New research unit tackles number one killer
Press release issued: 9 April 2008
United Bristol Healthcare Trust has been awarded £3.8 million for ground-breaking research into treatments for cardiovascular disease to will create the Bristol Biomedical Research Unit in Cardiovascular Disease.
United Bristol Healthcare Trusthas been awarded £3.8 million for ground-breaking research into treatments for cardiovascular disease.
The funding will create the Bristol Biomedical Research Unit in Cardiovascular Disease, which will be run jointly with the University of Bristol.
The unit will eventually be based at the new £57 million Bristol Heart Institute, which is under construction to the rear of the Bristol Royal Infirmary.
The research, which will be spread over four years and which has been funded by the Department of Health, will examine treatment for adults and children with diseases of the heart and circulation.
Coronary heart disease is the most common cause of death in the UK and around one in five men and one in six women die from the condition. The disease claims more than 100,000 lives nationally each year. Together with other circulatory diseases it accounts for 4 in 10 of all deaths.
Congenital heart disease can still lead to devastating illness in newborn and older children, although surgical correction has vastly improved survival and quality of life.
The new research unit’s work into will be split into six areas:
- Protecting the heart and improving success rates for adults and children who have open heart surgery
- Improving the long-term success of heart bypass operations by preventing the narrowing of grafted veins
- Developing a new treatment to reduce inflammation after a heart attack or severe blood loss.
- Devising new aids for diagnosis and treatment of patients at risk of heart attack due to severe inflammation of the arteries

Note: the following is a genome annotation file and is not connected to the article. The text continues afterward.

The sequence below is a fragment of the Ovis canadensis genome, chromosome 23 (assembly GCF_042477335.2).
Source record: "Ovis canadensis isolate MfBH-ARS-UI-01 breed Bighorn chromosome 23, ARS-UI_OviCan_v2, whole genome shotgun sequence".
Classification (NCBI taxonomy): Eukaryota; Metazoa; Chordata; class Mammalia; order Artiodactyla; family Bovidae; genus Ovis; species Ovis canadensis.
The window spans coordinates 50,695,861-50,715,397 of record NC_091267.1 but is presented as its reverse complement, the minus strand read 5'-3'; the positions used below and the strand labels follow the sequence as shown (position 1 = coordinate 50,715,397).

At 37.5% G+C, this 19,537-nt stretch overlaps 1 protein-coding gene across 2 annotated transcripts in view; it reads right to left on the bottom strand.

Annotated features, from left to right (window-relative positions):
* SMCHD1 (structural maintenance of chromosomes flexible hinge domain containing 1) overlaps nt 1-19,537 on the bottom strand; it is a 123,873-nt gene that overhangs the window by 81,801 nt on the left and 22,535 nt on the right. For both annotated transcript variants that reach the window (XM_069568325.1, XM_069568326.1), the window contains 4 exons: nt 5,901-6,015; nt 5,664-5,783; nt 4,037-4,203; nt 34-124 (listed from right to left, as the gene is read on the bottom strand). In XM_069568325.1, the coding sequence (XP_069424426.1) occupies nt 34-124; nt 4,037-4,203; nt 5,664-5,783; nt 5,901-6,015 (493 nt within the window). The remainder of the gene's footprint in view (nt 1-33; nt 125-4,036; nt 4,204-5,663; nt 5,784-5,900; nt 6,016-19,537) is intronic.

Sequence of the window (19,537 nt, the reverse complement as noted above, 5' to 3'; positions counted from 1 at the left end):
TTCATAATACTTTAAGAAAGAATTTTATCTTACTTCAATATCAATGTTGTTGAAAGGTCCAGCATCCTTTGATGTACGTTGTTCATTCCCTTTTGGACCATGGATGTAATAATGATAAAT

- Gaining a better understanding of why the hearts of patients with diabetes take longer to repair themselves after a heart attack and of how to provide treatment using the patient’s own stem cells
- Studying why some children born with a narrowed aorta – the artery which supplies the body with oxygenated blood – have long-term problems with high blood pressure
Much of the programme will involve highly-sophisticated imaging tools, such as magnetic resonance imaging (MRI), which will measure the effects of treatment on the heart and blood vessels. In many cases, the research will provide the basis for later, full-scale trials.
British Heart Foundation Professor of Cardiac Surgery, Gianni Angelini, who will be leading the research, said: “This award will allow us to continue to perform internationally-competitive research into cardiovascular diseases.
“Most importantly, it will help us to identify clinical problems and understand them using basic science. We will then be able to translate these new insights into benefits for patients.”
Welcoming the funding, United Bristol Healthcare Trust chief executive Graham Rich, said: “This is fantastic news - it is a major vote of confidence in the world-class research we do here with our university partners.
“It will mean we can play a leading part in reducing death and illness from cardiac disease and that we will also be able to share our expertise across the country.”
The Bristol Heart Institute is due to open in spring 2009 and will for the first time bring the Trust’s cardiology and cardiac surgery services under one roof and enable staff to provide more seamless care for heart patients.
The Bristol Royal Infirmary (BRI) is one of eight city centre hospitals managed by United Bristol Healthcare Trust. As the regional centre for cardiac services, the BRI already treats thousands of patients each year from throughout the South West.